Up to this winter, I could count on one hand the number of Rough-legged Hawks I have seen. This is more from lack of trying than anything. They are uncommon, but regular, winter residents in our neck of the woods and if I were the on-line birder/posting type I could follow the internet highway and direct myself to dozens of local sightings every year. Since I am not an e-birder or a lister, I prefer to find them on my own – which means I don’t see them very often. I do listen to other folks, however, and will keep an ear open for verbal reports. Of course, I realize that many of these “word of mouth” sighting reports originate from net postings, so I guess I am a blatant, although honest, hypocrite.
This self imposed rareness factor creates a joy of discovery when I do spot one before anyone tells me about it! Call it the simple pleasure of a Capuchin monkey finding a peanut next to a jar full of them. This is one of those years when my self-hypocritical Luddite restrictiveness paid off. I have required the use of both hands and even a few toes in order to track my independent Rough-legged sightings. It has been a banner winter for the birds and I (and many others) have spotted them across southern Michigan.
In fact, a pair of these birds hanging about the Pointe Mouillee Game area have nearly become an obsession for me. I have seen them often enough, but the obsession arose from the obstructed desire to get a few decent pictures of them. It seemed that every time one or two were in sight, it was either in the middle of a snowstorm, when I was driving and a Mac truck was pushing up my rear, or the creature was a mile off. This morning the glaring sun was behind one of the birds which happened to be a mile off as multiple trucks crowded me. My photos certainly reflect all these situations but my quest is still on-going.
Why the excitement, you ask? Well for starters, Rough-legged Hawks are Arctic visitors. Just like Snowy Owls, they winter down in the lower latitudes and return north to nest. Their summer breeding range is in the high tundra zone which stretches around the entire top of the world from Alaska and Canada to Europe and Siberia. Our Michigan birds do not come from Russia, mind you -they are from the Canadian Northeast – but the species is distributed worldwide. They are called Rough-legged Hawks on this side of the pond but are equally well known as Rough-legged Buzzards or Zimnyaks depending where “here” is (I suppose you can tell which one is the Russian word).
Scientifically they are called Buteo lagopus which means “rabbit-footed hawk.” They do not take rabbits, but they have fully feathered legs extending right up to the toes which give their legs a distinctive rabbit-foot appearance. Only Golden Eagles and Ferruginous Hawks share this trait. Although their long pointed wings span a wider space than those of the locally common Red-tailed Hawk, their feet are actually smaller and are equipped only to handle small rodents.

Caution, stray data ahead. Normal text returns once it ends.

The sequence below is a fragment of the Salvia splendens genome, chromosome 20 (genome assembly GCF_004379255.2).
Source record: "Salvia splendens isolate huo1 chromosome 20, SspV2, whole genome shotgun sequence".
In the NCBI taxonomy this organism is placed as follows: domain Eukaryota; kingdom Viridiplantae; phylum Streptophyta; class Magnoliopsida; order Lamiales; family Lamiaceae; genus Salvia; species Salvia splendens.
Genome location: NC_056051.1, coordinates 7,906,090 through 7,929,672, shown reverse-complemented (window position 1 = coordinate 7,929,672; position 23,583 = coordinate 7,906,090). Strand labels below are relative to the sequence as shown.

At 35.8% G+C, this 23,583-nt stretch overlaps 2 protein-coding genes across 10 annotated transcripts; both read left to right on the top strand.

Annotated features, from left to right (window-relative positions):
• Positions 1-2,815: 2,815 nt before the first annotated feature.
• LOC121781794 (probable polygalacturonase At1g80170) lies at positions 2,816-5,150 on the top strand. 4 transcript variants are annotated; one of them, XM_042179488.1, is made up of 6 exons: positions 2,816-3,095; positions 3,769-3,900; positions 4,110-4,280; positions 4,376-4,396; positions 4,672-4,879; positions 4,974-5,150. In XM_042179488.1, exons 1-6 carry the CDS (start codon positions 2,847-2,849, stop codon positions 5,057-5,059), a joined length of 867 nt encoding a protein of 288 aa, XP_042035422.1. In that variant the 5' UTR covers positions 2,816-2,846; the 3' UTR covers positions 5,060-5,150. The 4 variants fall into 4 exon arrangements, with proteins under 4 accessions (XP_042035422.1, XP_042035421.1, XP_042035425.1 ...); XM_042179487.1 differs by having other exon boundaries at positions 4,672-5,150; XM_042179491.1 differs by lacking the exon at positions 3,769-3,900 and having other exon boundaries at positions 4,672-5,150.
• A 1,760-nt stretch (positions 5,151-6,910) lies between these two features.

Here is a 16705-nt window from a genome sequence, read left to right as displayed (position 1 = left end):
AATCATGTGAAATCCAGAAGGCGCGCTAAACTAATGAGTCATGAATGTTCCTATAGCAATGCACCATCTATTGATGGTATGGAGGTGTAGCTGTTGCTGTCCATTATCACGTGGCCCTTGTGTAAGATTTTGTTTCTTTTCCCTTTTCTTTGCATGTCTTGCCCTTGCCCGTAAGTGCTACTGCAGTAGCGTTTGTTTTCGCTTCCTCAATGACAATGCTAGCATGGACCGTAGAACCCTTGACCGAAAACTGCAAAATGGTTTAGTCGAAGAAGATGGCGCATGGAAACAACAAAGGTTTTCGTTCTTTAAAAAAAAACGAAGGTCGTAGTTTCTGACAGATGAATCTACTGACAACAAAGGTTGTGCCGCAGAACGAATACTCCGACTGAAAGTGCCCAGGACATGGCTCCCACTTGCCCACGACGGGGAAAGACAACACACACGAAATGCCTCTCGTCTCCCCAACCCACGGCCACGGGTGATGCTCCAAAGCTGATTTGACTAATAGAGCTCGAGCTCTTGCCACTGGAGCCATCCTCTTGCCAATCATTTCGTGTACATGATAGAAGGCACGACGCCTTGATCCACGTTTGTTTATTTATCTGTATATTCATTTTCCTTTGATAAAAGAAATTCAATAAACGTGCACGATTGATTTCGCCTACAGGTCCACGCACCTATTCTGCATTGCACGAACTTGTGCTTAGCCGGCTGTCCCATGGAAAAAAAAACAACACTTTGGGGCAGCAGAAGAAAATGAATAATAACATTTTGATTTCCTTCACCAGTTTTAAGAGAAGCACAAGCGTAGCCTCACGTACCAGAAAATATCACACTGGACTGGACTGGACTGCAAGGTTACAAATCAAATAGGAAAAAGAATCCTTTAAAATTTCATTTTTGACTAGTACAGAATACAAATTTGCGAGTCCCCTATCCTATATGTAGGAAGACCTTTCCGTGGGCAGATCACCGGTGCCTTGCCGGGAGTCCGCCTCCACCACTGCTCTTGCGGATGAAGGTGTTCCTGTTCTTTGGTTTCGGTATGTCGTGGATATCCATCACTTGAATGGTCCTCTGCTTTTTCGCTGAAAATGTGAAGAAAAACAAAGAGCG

As a group, Rough-legged Hawks vary tremendously in pattern. All have a dark belly band, white tail with darker terminal band(s), light flight feathers, and dark wrist (carpel) patches on the wings, but these traits are often obscured by other factors. The two Pointe Mouillee birds represent two different color morphs, for instance. Unfortunately, there are probably a dozen different recognized color variations so I’ll just call them a light morph and a dark morph and won’t insult you by explaining that the dark morph is the…well…the…darker one (really). The lighter phase bird (see above in this glide-over shot) exhibits classic coloration in all regards.
Often, the bird guides will explain how approachable these birds are. Being from un-inhabited regions they are “quite trusting and docile around humans” they say. My Mouillee hawks are proof that birds do not read, for they have proven skittish in the first degree. While cruising past their hangout last week, I noted that both birds were perched atop two consecutive telephone poles close to the road. It was in the middle of a mini-blizzard, but I turned around and approached them at a respectful crawl. I was only able to snap off a few shots of the lighter bird (see below) before it took off into the flurry. The darker one lifted immediately as soon as I stopped (see ghostly portrait at beginning).
I am especially enamored of the mysterious dark bird because it is so unusual. It is chocolate brown from head to toe, front and back, with only the white inner tail and primaries to show variety (see here in this long range portrait). I will not give up my attempt to get a slightly better shot of this individual. My time is running out as Spring slowly approaches and it vacates the banana belt for its return trip to the howling north.